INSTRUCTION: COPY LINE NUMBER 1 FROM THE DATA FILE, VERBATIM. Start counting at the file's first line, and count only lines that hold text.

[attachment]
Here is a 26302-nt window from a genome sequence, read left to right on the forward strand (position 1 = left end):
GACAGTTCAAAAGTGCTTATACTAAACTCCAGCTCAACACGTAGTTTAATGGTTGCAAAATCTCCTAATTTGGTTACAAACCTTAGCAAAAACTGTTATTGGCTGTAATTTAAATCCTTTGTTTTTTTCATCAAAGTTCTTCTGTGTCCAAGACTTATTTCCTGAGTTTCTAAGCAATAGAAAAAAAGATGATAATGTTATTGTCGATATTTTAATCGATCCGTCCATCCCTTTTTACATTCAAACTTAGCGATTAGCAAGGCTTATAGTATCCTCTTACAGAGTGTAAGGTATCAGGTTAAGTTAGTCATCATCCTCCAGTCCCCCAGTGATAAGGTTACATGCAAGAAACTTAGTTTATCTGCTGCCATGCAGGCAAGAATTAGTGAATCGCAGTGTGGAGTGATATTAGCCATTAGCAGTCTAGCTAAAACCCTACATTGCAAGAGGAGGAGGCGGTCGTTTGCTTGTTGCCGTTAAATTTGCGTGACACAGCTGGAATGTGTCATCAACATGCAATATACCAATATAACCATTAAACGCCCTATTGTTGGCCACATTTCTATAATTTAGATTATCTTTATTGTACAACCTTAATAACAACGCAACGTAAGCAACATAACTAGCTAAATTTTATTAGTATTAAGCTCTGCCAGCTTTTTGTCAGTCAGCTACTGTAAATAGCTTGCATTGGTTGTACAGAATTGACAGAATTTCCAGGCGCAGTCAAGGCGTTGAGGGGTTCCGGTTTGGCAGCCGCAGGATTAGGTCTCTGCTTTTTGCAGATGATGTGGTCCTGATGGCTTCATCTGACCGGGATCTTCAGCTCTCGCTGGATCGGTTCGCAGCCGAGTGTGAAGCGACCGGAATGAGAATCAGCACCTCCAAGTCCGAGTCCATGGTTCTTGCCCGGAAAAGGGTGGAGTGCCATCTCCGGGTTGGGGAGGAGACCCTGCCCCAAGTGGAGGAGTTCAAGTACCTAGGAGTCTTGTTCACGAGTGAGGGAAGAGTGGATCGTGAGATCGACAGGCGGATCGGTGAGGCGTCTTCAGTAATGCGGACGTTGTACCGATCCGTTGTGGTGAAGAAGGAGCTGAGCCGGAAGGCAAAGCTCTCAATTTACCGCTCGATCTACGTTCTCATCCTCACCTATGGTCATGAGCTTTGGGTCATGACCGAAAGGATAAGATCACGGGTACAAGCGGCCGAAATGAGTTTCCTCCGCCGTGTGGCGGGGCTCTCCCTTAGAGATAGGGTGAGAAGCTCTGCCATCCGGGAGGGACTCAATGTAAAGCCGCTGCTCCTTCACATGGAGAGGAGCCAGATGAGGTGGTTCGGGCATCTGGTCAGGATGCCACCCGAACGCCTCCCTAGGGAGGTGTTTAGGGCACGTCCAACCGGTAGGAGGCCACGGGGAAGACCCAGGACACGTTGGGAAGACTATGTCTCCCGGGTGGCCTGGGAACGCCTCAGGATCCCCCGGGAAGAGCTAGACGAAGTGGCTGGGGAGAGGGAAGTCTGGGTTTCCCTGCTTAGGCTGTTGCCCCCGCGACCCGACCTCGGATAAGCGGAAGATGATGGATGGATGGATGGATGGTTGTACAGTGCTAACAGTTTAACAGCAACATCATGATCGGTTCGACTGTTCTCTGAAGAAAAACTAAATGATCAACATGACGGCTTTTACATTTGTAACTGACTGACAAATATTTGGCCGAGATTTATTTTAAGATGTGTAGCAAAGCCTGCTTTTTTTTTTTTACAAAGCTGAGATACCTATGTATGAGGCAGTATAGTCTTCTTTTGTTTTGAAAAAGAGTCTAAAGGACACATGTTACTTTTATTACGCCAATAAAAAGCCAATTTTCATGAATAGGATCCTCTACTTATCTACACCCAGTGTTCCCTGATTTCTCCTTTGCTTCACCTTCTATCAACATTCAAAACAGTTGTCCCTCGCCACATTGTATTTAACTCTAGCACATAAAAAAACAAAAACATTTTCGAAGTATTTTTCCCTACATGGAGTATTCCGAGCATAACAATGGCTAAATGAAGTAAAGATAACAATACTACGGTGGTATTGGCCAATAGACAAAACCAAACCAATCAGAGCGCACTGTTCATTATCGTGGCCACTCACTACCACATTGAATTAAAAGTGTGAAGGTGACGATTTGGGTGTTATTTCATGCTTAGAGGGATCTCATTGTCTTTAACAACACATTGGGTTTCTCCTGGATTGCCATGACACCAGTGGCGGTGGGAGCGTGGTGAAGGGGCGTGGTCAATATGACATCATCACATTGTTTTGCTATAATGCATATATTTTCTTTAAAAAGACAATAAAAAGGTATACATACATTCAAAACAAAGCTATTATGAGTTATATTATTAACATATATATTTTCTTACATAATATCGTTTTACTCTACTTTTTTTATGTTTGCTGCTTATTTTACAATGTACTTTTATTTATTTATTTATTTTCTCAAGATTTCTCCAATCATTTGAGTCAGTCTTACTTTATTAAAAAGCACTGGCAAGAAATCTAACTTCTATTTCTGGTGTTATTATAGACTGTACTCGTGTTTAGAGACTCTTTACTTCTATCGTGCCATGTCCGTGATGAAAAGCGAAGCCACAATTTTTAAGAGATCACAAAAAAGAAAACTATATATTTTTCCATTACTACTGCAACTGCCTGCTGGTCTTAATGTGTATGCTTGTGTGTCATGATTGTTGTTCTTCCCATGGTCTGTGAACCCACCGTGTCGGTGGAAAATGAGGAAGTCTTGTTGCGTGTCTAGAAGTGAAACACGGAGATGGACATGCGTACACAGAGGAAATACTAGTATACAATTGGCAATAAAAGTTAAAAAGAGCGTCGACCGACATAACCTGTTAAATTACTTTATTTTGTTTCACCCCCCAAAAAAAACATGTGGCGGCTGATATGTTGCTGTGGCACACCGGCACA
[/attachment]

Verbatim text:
Here is a 26302-nt window from a genome sequence, read left to right on the forward strand (position 1 = left end):